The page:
Look up Trident; they have facilities in several different places, and they provide housing.

It's always best to hedge your bets and apply online as many places as possible. I can't give you any odds; I just don't know. I don't think it's that tough to get hired on, though.

If you just want to experience Alaska and don't have your heart set on going out on a boat, get a job at a resort. They provide housing, food, and sometimes even transportation for a fairly reasonable cost. You can find all sorts of places here:

Summer Jobs and Seasonal Jobs in Great Places | CoolWorks.com

If you start applying now, you should be able to find something. You can apply online. Resort/tourism oriented jobs all last longer than fishing season. Since you don't have any job experience, think of people you can use for references, because they do check. High school counselors, teachers, youth pastors, whatever you've got.

Personally, I don't know why anyone in their right mind would want to work fish.

Anyway, yeah, that's the book I was telling you about. That guy went up there and got a job in a cannery and then got on a boat.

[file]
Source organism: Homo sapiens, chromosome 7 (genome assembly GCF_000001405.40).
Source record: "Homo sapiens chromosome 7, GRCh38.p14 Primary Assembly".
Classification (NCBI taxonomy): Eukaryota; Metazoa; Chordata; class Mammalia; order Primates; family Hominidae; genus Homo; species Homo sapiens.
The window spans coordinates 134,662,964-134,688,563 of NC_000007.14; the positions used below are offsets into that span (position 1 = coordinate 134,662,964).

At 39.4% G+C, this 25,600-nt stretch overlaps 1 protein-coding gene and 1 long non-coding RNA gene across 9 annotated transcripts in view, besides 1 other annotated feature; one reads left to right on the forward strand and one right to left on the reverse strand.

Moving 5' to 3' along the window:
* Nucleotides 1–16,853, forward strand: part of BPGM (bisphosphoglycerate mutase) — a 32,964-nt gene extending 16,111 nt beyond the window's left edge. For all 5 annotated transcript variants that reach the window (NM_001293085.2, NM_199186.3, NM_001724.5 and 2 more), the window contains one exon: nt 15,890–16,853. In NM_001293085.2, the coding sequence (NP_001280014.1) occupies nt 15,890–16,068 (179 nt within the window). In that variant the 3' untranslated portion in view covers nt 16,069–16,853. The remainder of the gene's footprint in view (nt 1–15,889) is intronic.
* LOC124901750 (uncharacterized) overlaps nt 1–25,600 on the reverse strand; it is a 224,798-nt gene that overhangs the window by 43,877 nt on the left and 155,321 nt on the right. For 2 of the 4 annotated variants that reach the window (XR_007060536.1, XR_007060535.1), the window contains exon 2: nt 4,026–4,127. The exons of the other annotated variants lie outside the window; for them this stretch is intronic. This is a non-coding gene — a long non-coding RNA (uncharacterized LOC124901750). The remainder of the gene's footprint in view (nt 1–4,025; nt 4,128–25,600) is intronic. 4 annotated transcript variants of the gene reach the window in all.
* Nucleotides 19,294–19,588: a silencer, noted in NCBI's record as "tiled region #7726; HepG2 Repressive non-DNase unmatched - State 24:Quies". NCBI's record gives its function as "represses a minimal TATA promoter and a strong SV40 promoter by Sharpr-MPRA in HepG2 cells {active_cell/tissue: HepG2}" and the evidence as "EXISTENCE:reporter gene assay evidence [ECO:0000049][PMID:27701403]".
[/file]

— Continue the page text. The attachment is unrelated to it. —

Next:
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Old 02-18-2014, 12:42 AM
 
23 posts, read 45,228 times
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Quote:
Originally Posted by Metlakatla View Post
Personally, I don't know why anyone in their right mind would want to work fish.

Anyway, yeah, that's the book I was telling you about. That guy went up there and got a job in a cannery and then got on a boat.
To be honest even I find myself wondering at times why I am drawn to this whole idea. It's just a dream I've had my entire life, and I figure it's best to find out now, while I'm young, if it's for me. If I find the work to be too vigorous, or I just don't like it, then I can just get out. But who knows, I may just end up loving it.